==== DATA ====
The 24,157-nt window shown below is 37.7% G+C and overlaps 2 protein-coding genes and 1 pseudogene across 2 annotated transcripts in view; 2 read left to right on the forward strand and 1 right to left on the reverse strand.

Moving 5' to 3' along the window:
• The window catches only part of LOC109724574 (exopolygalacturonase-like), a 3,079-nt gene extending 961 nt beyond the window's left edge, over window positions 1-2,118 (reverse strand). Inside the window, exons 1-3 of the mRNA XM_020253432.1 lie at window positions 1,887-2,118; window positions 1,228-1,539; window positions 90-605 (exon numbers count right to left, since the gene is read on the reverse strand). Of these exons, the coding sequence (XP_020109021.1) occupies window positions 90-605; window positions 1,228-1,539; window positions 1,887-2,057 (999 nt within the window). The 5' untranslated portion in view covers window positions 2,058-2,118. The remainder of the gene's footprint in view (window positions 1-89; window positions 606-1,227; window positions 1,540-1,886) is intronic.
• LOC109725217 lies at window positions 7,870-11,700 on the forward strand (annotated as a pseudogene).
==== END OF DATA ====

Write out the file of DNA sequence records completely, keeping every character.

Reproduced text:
The 24,157-nt window shown below is 37.7% G+C and overlaps 2 protein-coding genes and 1 pseudogene across 2 annotated transcripts in view; 2 read left to right on the forward strand and 1 right to left on the reverse strand.

Moving 5' to 3' along the window:
• The window catches only part of LOC109724574 (exopolygalacturonase-like), a 3,079-nt gene extending 961 nt beyond the window's left edge, over window positions 1-2,118 (reverse strand). Inside the window, exons 1-3 of the mRNA XM_020253432.1 lie at window positions 1,887-2,118; window positions 1,228-1,539; window positions 90-605 (exon numbers count right to left, since the gene is read on the reverse strand). Of these exons, the coding sequence (XP_020109021.1) occupies window positions 90-605; window positions 1,228-1,539; window positions 1,887-2,057 (999 nt within the window). The 5' untranslated portion in view covers window positions 2,058-2,118. The remainder of the gene's footprint in view (window positions 1-89; window positions 606-1,227; window positions 1,540-1,886) is intronic.
• LOC109725217 lies at window positions 7,870-11,700 on the forward strand (annotated as a pseudogene).